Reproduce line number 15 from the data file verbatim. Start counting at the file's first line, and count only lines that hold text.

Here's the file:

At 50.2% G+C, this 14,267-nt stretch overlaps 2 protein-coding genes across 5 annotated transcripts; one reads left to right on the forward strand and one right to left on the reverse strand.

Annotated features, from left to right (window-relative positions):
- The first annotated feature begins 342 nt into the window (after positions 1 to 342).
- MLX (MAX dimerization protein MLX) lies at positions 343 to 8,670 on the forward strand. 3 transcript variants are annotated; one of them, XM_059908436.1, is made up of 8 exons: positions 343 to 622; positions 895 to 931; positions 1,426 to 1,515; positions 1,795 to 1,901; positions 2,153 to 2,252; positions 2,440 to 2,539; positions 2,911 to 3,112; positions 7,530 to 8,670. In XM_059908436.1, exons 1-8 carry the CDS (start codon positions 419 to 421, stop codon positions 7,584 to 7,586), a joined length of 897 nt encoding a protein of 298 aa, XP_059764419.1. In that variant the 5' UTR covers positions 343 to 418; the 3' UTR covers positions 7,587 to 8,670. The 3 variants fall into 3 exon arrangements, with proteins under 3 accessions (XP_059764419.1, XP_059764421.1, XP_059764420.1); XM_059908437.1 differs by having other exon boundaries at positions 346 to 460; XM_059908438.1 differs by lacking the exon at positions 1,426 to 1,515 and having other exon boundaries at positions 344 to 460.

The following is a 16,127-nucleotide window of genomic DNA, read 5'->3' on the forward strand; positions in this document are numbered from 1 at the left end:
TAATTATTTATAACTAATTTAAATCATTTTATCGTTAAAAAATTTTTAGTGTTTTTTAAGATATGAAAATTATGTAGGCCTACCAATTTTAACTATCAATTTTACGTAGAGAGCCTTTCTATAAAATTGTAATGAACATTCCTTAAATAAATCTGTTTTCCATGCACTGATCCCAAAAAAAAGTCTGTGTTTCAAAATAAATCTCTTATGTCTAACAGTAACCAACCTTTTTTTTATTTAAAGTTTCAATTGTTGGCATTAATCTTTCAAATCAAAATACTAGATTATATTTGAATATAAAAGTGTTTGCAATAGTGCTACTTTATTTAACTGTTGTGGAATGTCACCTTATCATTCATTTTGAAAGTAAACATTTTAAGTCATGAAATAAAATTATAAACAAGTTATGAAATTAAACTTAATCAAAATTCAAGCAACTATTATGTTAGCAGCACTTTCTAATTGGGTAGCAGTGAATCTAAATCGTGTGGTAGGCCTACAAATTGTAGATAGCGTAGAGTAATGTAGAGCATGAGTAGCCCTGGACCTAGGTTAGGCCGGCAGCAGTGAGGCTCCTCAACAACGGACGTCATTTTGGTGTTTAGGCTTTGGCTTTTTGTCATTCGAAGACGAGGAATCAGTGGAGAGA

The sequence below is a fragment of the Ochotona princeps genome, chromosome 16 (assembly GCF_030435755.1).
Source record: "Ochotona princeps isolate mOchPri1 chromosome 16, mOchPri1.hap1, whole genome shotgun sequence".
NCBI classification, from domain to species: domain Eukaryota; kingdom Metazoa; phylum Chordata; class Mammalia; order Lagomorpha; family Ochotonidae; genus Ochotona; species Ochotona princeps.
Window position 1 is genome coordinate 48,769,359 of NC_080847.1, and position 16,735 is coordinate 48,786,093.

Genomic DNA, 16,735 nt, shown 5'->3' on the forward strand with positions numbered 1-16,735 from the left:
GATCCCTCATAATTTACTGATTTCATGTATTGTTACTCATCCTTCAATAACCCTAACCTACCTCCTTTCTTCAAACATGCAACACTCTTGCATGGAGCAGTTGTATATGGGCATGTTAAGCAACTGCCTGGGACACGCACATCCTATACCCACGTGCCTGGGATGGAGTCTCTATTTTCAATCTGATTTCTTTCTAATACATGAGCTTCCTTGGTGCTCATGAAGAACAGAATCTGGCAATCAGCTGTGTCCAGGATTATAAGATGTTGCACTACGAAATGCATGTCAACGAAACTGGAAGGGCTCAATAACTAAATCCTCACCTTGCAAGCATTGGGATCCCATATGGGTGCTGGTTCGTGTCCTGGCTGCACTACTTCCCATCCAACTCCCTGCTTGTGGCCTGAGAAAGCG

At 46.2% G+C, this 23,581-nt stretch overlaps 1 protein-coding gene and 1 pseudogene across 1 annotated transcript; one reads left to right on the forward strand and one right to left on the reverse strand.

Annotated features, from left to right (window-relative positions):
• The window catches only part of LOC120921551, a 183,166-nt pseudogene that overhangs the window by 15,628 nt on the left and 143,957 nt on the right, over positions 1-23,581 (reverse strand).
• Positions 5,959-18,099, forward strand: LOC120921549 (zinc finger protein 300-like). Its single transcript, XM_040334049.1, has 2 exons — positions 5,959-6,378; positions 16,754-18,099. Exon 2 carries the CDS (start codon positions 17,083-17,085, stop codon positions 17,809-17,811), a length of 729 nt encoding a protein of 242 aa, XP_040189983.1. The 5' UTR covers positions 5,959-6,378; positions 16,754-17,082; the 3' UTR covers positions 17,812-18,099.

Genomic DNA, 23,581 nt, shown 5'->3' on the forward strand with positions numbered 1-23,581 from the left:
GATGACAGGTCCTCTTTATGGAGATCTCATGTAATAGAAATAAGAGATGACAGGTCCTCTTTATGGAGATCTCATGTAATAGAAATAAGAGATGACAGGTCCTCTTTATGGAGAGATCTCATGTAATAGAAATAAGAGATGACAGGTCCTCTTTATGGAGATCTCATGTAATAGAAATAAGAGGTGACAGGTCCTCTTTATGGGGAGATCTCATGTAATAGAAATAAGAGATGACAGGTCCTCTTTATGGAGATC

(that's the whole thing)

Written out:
• The window catches only part of LOC120921551, a 183,166-nt pseudogene that overhangs the window by 15,628 nt on the left and 143,957 nt on the right, over positions 1-23,581 (reverse strand).